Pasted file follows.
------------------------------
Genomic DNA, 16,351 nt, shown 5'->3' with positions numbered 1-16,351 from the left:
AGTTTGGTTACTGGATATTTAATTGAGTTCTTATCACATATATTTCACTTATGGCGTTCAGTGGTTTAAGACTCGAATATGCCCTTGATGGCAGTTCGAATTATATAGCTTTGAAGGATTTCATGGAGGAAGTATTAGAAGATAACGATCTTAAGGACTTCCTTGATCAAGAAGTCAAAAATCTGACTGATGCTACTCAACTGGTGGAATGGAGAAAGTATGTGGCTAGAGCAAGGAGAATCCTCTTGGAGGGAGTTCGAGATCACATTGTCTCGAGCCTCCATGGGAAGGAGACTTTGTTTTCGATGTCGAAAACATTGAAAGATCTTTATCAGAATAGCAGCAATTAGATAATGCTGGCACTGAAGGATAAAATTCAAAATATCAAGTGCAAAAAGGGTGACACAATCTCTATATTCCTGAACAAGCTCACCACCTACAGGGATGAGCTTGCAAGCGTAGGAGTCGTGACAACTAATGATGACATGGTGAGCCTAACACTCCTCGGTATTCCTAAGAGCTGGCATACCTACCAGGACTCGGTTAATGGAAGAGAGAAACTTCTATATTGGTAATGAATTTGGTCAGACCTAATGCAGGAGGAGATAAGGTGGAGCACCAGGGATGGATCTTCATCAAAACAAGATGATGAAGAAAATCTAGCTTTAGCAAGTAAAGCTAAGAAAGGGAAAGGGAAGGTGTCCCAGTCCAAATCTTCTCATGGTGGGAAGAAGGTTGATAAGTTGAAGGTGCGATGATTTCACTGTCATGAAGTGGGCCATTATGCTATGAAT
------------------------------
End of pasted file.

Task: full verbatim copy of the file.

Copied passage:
Genomic DNA, 16,351 nt, shown 5'->3' with positions numbered 1-16,351 from the left:
AGTTTGGTTACTGGATATTTAATTGAGTTCTTATCACATATATTTCACTTATGGCGTTCAGTGGTTTAAGACTCGAATATGCCCTTGATGGCAGTTCGAATTATATAGCTTTGAAGGATTTCATGGAGGAAGTATTAGAAGATAACGATCTTAAGGACTTCCTTGATCAAGAAGTCAAAAATCTGACTGATGCTACTCAACTGGTGGAATGGAGAAAGTATGTGGCTAGAGCAAGGAGAATCCTCTTGGAGGGAGTTCGAGATCACATTGTCTCGAGCCTCCATGGGAAGGAGACTTTGTTTTCGATGTCGAAAACATTGAAAGATCTTTATCAGAATAGCAGCAATTAGATAATGCTGGCACTGAAGGATAAAATTCAAAATATCAAGTGCAAAAAGGGTGACACAATCTCTATATTCCTGAACAAGCTCACCACCTACAGGGATGAGCTTGCAAGCGTAGGAGTCGTGACAACTAATGATGACATGGTGAGCCTAACACTCCTCGGTATTCCTAAGAGCTGGCATACCTACCAGGACTCGGTTAATGGAAGAGAGAAACTTCTATATTGGTAATGAATTTGGTCAGACCTAATGCAGGAGGAGATAAGGTGGAGCACCAGGGATGGATCTTCATCAAAACAAGATGATGAAGAAAATCTAGCTTTAGCAAGTAAAGCTAAGAAAGGGAAAGGGAAGGTGTCCCAGTCCAAATCTTCTCATGGTGGGAAGAAGGTTGATAAGTTGAAGGTGCGATGATTTCACTGTCATGAAGTGGGCCATTATGCTATGAAT